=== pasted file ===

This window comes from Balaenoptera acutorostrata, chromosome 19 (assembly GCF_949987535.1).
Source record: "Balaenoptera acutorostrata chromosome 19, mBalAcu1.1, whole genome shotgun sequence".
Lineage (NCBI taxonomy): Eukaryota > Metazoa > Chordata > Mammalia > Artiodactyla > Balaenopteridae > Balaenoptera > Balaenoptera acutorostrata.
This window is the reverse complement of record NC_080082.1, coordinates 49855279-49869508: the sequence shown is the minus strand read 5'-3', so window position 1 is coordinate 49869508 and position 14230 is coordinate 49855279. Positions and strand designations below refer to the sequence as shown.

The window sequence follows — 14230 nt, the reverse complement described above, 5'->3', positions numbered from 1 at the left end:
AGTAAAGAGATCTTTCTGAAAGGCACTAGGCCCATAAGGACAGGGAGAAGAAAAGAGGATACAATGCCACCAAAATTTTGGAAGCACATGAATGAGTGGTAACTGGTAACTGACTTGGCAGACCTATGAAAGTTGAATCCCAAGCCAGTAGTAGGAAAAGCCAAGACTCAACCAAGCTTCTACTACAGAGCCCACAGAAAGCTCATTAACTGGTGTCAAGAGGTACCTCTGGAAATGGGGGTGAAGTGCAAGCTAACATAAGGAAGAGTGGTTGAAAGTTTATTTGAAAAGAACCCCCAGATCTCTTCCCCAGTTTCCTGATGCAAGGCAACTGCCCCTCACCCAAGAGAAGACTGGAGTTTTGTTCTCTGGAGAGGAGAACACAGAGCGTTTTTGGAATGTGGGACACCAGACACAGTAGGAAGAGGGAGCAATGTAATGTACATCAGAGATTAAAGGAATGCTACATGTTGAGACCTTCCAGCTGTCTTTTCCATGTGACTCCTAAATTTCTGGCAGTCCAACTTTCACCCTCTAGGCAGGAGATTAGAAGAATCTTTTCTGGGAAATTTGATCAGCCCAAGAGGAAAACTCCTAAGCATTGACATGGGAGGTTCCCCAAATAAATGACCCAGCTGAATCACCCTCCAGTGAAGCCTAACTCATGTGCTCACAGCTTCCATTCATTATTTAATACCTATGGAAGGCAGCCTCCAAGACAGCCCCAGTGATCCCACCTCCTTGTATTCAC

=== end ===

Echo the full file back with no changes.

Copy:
This window comes from Balaenoptera acutorostrata, chromosome 19 (assembly GCF_949987535.1).
Source record: "Balaenoptera acutorostrata chromosome 19, mBalAcu1.1, whole genome shotgun sequence".
Lineage (NCBI taxonomy): Eukaryota > Metazoa > Chordata > Mammalia > Artiodactyla > Balaenopteridae > Balaenoptera > Balaenoptera acutorostrata.
This window is the reverse complement of record NC_080082.1, coordinates 49855279-49869508: the sequence shown is the minus strand read 5'-3', so window position 1 is coordinate 49869508 and position 14230 is coordinate 49855279. Positions and strand designations below refer to the sequence as shown.

The window sequence follows — 14230 nt, the reverse complement described above, 5'->3', positions numbered from 1 at the left end:
AGTAAAGAGATCTTTCTGAAAGGCACTAGGCCCATAAGGACAGGGAGAAGAAAAGAGGATACAATGCCACCAAAATTTTGGAAGCACATGAATGAGTGGTAACTGGTAACTGACTTGGCAGACCTATGAAAGTTGAATCCCAAGCCAGTAGTAGGAAAAGCCAAGACTCAACCAAGCTTCTACTACAGAGCCCACAGAAAGCTCATTAACTGGTGTCAAGAGGTACCTCTGGAAATGGGGGTGAAGTGCAAGCTAACATAAGGAAGAGTGGTTGAAAGTTTATTTGAAAAGAACCCCCAGATCTCTTCCCCAGTTTCCTGATGCAAGGCAACTGCCCCTCACCCAAGAGAAGACTGGAGTTTTGTTCTCTGGAGAGGAGAACACAGAGCGTTTTTGGAATGTGGGACACCAGACACAGTAGGAAGAGGGAGCAATGTAATGTACATCAGAGATTAAAGGAATGCTACATGTTGAGACCTTCCAGCTGTCTTTTCCATGTGACTCCTAAATTTCTGGCAGTCCAACTTTCACCCTCTAGGCAGGAGATTAGAAGAATCTTTTCTGGGAAATTTGATCAGCCCAAGAGGAAAACTCCTAAGCATTGACATGGGAGGTTCCCCAAATAAATGACCCAGCTGAATCACCCTCCAGTGAAGCCTAACTCATGTGCTCACAGCTTCCATTCATTATTTAATACCTATGGAAGGCAGCCTCCAAGACAGCCCCAGTGATCCCACCTCCTTGTATTCAC